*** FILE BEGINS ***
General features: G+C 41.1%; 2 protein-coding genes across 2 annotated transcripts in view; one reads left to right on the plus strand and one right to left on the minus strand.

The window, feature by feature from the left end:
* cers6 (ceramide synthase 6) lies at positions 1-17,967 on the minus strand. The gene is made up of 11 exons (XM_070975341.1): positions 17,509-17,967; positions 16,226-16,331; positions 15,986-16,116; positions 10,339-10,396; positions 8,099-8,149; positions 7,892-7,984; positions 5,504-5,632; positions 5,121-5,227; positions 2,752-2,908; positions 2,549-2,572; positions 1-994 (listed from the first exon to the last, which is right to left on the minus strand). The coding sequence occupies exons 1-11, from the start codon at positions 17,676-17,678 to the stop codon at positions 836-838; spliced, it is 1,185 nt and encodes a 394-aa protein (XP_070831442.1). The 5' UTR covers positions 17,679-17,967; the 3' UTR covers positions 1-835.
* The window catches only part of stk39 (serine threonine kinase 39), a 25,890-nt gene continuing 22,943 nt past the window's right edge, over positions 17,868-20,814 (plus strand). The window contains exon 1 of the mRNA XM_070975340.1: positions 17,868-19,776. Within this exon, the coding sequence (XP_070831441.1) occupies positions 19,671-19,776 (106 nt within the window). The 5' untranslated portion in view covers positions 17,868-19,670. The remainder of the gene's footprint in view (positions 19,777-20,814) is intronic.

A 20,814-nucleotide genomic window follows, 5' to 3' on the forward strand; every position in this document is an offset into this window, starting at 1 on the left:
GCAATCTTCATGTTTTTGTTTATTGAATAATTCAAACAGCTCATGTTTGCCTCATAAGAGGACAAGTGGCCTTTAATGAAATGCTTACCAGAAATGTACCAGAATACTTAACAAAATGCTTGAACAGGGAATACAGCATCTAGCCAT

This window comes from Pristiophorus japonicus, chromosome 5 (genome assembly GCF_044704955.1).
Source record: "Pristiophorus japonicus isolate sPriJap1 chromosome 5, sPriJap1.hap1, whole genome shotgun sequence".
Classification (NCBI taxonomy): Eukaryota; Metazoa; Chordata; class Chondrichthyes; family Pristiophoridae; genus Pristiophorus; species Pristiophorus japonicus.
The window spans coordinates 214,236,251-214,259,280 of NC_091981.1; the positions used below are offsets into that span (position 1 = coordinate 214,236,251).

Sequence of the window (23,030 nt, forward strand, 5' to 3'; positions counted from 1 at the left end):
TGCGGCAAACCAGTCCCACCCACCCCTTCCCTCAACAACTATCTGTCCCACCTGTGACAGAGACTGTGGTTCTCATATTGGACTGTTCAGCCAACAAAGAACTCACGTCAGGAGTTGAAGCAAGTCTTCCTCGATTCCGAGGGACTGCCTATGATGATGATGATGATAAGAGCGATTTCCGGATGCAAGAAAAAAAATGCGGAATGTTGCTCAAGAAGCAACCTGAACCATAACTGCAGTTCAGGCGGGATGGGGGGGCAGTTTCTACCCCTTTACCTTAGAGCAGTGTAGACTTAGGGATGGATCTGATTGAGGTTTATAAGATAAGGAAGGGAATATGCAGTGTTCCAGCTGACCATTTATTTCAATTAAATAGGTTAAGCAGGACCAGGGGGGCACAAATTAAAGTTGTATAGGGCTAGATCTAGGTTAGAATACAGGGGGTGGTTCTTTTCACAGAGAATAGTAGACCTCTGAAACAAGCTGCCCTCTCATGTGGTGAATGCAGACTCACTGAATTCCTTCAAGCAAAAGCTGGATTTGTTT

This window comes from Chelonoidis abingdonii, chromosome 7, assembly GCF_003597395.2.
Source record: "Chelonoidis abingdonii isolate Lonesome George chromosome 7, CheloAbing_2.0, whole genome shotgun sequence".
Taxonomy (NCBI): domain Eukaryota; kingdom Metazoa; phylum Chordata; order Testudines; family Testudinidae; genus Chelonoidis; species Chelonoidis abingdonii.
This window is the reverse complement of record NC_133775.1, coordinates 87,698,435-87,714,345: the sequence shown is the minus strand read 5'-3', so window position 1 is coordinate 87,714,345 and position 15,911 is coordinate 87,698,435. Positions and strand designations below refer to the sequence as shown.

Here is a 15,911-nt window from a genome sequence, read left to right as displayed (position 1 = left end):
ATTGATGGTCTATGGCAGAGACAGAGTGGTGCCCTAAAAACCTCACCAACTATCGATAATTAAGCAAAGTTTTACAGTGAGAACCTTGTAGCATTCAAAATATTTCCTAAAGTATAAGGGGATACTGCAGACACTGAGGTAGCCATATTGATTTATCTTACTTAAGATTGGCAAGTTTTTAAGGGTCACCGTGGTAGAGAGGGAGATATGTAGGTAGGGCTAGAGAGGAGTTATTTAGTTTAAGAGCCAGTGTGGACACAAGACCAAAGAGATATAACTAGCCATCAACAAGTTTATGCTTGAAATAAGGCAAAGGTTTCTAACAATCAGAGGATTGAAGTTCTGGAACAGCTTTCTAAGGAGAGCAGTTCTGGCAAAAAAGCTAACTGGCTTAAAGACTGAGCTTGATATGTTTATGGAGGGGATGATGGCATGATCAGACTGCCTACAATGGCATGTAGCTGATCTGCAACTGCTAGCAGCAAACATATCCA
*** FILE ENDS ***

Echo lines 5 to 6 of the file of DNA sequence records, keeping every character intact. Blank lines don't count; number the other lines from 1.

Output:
A 20,814-nucleotide genomic window follows, 5' to 3' on the forward strand; every position in this document is an offset into this window, starting at 1 on the left:
GCAATCTTCATGTTTTTGTTTATTGAATAATTCAAACAGCTCATGTTTGCCTCATAAGAGGACAAGTGGCCTTTAATGAAATGCTTACCAGAAATGTACCAGAATACTTAACAAAATGCTTGAACAGGGAATACAGCATCTAGCCAT